“Southernmost”: Diving Deeper than Aloha

The farthest south you can go in the US is in — Hawai’i. Geographically, anyway. How about culturally?

In Southernmost, playwright Mary Lyon Kamitaki finds issues in island life that we’re used to seeing in the mainland’s Deep South. Family, the land, whether to leave them … plus something you don’t see in Dixie: an angry goddess.

Alberto Isaac, Amielynn Abellera (photo: Kelly Stuart)

Charlene, who’s gone to college on the mainland, brings fiancée Jessica to meet the folks. But this isn’t a coming-out drama: Her folks have already figured it out. Charlene’s conflicted about “home,” while Jessica, a city-bred haole, likes learning village ways. But this isn’t a tale of culture clash, either.

The story really locates in Wally and Becky, the parents, and their struggle with the angry goddess.

Pele — in the form of nearby Kilauea volcano — starts pouring fiery lava toward the village. Wally, who’s found coffee farming as a way to remain active in retirement, wants to stay and tend his saplings. (He’d like his daughter to join him, but she’s got her return ticket.) Becky, the practical spouse, starts packing as soon as the lava runs. But she’s not sure whether Wally will come or die with his boots on.

This quiet drama, which settles to its center as steadily as lava flows to the sea, gets sure guidance from master director Jon Lawrence Rivera. Justin Huen’s scene design, rural simplicity hiding natural wisdom (like the grass  emerging between the floorboards), sets place and tone. And the sound and light (Jesse Mandapat, Lily Bartenstein) create Hawai’ian serenity and Pele’s shocking wrath.

At the center of it all, of course, are the actors. Amielynn Abellera, as Charlene, leads us into the story with ease then begins to fragment in her ambivalences; it’s an intelligent and moving performance. Kimberly Alexander accompanies her with a goodhearted, coltish Jessica who, in crisis, starts gaining a hold on her inner resources.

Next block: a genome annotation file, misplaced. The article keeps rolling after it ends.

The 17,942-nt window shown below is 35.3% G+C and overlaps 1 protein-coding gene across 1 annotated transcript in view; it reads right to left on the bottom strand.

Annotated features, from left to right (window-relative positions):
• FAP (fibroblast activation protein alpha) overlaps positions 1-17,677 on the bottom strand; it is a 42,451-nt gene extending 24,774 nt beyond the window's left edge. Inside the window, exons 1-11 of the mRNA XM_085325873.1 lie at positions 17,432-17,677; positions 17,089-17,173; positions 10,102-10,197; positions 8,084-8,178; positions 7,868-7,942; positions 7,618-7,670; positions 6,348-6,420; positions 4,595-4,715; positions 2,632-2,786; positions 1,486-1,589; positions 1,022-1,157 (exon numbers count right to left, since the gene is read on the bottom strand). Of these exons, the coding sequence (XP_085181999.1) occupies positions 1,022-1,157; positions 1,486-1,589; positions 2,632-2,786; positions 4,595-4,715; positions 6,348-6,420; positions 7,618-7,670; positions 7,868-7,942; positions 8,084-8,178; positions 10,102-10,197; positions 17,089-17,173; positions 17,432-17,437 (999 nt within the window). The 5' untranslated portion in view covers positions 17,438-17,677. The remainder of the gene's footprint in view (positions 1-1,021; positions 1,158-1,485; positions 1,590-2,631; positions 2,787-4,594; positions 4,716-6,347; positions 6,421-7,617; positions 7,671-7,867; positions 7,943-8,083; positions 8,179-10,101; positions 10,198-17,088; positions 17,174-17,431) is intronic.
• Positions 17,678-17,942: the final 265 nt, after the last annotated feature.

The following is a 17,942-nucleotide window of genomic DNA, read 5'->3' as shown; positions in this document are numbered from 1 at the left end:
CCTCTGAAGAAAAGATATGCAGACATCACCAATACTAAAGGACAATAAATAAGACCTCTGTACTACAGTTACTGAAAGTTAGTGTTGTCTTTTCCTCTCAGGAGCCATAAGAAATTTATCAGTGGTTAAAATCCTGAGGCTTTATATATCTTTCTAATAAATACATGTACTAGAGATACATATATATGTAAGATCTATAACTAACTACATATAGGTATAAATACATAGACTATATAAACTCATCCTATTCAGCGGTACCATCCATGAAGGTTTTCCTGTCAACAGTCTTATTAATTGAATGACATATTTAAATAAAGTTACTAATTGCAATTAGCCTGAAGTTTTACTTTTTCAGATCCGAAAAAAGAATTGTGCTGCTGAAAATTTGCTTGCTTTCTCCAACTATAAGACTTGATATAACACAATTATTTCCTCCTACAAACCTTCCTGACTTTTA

Sharon Omi lets Becky, like her village setting, gradually reveal the clarity and courage that have always lain beneath her plain surface. And Alberto Isaac’s masterful Wally grows from a delightful comic fellow to a man of tragic proportion — without losing his sense of humor. Aaron Ikeda nicely supports the couple as a loyal and slightly hapless friend.

Like Wally, and the island culture he embodies, this play gives us an aloha — a warm, easygoing welcome. But it also shocks us, with Pele, into feeling the force that disturbed nature (like a disrespected deity) can exert on our lives. And it  suggests what we will need to find within ourselves to respond.

Once again, Playwrights’ Arena gives the stage to a promising new LA playwright (from USC’s formidable greenhouse). And with Southernmost, it once again illuminates a previously unknown — but nonetheless important — corner of American life.
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Southernmost, by Mary Lyon Kamitaki, directed by Jon Lawrence Rivera.
Presented by Playwrights’ Arena, at Atwater Village Theatre, 3269 Casitas Ave., LA 90039.

Saturdays at 8:00, Sundays at 4:00,
and Mondays at 8:00,
through April 29th.

Tickets: <www.playwrightsarena.org>

 

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